Germany’s fourth-quarter economic contraction was caused by a decline in exports as the sovereign debt crisis damped demand across the euro region.
Exports fell 0.8 percent from the third quarter, the Federal Statistics Office in Wiesbaden said today. Gross domestic product declined 0.2 percent, the office said, confirming an initial estimate published on Feb. 15. Net trade subtracted 0.3 percentage point from GDP in the quarter, today’s detailed breakdown shows.
Europe’s fiscal turmoil forced governments and consumers across the 17-nation euro area to rein in spending, damping demand for German goods in its biggest export market. Europe’s largest economy may avoid a recession, defined as two successive quarters of declining GDP. German business confidence jumped to a seven-month high in February.
“The German economy is in a soft patch that it is going to overcome,” said Gerd Hassel, an economist at BHF Bank in Frankfurt. “The fundamentals of the economy are different from countries like Spain and Italy. They’re basically sound.”
Investment in plant and machinery in Germany rose 1.1 percent in the fourth quarter and construction spending jumped 1.9 percent, today’s report shows. Private consumption declined 0.2 percent while government spending increased 0.1 percent. Domestic demand added 0.1 percentage point to GDP.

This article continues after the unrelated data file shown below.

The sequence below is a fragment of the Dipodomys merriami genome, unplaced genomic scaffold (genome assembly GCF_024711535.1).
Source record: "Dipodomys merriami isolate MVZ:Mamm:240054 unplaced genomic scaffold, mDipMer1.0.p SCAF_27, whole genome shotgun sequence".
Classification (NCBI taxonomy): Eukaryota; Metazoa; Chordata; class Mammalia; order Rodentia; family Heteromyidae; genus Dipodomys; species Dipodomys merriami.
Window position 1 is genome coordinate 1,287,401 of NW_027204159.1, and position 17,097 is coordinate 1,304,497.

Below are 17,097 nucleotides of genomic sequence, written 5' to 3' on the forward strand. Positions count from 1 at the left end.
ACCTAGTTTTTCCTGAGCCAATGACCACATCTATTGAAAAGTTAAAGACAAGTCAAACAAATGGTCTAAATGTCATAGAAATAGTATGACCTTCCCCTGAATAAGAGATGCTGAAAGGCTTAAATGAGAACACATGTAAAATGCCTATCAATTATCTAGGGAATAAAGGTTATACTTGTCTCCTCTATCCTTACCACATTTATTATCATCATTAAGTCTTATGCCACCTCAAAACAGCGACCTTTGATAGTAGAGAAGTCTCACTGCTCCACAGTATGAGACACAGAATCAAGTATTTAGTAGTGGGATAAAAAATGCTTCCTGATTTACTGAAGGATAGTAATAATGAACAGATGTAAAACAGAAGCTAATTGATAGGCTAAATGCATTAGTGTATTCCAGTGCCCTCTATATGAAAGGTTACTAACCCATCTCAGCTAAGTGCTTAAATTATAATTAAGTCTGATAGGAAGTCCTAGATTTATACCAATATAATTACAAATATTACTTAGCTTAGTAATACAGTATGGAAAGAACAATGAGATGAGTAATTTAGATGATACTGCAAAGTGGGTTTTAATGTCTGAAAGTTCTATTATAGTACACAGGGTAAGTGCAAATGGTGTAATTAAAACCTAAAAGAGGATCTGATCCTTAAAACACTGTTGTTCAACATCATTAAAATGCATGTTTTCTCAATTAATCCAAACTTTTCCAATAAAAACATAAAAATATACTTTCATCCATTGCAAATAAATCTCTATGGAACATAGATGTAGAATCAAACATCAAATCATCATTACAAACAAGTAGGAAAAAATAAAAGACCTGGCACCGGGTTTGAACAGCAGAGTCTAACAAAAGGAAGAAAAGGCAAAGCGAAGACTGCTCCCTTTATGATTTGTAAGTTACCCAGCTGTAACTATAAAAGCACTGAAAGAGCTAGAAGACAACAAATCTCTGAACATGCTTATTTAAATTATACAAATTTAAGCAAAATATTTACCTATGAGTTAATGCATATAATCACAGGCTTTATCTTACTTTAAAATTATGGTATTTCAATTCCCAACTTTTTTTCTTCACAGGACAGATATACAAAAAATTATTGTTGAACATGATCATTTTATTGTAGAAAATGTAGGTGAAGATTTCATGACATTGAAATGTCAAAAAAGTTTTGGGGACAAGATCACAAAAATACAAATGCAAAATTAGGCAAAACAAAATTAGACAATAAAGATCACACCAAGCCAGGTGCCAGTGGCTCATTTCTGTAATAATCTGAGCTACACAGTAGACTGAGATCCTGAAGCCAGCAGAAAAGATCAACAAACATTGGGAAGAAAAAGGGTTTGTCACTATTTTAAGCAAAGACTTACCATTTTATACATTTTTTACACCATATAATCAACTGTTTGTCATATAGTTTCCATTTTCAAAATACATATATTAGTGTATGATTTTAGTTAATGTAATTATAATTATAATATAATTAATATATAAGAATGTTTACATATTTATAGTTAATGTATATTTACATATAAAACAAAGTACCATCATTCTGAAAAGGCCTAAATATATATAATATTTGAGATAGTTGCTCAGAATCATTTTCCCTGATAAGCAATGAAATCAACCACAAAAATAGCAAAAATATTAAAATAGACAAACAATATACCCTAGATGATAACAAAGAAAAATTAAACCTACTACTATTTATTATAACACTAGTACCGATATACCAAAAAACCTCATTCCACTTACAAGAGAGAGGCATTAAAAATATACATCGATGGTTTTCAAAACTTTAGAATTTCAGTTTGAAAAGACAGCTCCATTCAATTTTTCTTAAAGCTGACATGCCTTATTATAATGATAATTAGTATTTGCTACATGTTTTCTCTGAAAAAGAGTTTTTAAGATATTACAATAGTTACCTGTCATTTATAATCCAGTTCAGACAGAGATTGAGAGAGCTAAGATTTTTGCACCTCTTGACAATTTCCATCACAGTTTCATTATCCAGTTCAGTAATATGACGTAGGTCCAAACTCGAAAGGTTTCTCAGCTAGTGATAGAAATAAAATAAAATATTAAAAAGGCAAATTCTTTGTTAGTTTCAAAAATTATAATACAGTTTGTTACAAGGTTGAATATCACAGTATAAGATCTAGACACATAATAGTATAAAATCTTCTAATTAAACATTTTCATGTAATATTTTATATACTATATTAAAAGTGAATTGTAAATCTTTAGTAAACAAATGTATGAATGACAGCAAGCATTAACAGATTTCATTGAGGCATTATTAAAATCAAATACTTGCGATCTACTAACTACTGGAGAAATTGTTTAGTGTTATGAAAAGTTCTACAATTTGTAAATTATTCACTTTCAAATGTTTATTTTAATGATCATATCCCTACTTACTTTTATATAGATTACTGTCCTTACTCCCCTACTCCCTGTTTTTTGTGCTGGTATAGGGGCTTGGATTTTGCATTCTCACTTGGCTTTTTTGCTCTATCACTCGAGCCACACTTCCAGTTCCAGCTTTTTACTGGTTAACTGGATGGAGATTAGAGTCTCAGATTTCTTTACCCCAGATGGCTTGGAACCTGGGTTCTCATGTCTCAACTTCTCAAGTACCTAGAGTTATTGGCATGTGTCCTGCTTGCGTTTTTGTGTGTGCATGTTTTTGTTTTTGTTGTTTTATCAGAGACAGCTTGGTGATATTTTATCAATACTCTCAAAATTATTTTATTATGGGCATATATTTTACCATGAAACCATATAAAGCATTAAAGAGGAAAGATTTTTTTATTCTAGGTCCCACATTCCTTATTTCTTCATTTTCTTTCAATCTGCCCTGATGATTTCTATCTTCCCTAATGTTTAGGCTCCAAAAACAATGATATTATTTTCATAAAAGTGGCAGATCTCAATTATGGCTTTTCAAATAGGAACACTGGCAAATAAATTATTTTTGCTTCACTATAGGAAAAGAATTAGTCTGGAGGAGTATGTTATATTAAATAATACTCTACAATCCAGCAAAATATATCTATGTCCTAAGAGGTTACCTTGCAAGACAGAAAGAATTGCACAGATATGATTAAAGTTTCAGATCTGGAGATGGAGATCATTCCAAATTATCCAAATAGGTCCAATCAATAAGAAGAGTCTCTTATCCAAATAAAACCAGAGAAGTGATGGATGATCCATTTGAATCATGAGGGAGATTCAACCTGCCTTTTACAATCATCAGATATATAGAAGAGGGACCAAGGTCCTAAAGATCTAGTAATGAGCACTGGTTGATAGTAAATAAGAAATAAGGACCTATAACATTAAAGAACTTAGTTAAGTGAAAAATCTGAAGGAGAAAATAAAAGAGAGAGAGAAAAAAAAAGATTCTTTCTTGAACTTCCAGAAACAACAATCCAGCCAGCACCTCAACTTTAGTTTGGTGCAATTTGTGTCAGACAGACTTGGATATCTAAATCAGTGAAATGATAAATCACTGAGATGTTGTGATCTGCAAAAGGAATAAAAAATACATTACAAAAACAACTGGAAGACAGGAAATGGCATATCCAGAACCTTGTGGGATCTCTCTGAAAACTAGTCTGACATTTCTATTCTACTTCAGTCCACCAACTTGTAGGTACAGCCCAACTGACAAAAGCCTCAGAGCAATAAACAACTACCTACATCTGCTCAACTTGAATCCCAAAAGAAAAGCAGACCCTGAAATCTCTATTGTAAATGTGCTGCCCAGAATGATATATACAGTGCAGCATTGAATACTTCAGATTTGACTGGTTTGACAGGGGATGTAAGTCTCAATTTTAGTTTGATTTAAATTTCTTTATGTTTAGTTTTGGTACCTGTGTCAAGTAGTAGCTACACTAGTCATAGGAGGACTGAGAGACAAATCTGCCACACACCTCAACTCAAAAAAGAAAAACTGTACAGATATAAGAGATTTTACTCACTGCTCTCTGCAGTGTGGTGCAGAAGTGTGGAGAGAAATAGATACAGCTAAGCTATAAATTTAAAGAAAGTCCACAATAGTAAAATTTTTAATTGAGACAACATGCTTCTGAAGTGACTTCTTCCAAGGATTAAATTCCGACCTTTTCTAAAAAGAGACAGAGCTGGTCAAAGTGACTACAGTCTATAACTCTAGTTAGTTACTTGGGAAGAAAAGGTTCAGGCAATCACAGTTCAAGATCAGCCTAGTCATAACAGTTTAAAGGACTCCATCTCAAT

After exiting the 2009 recession with a record 3.7 percent growth in 2010 and 3 percent last year, the Bundesbank predicts the German economy will expand 0.6 percent in 2012.
By contrast, the European Commission forecasts economic contractions in Italy and Spain of 1.3 percent and 1 percent respectively. The 17-nation euro economy will shrink 0.3 percent this year, the commission said yesterday.
Demand from outside the euro region helped German factory orders beat estimates in December. Investor confidence surged to a 10-month high this month as global growth improved and European leaders took steps to subdue the debt crisis.
“The picture is definitely better now than it was at the end of last year,” said Sarah Hewin, senior economist at Standard Chartered Bank in London.
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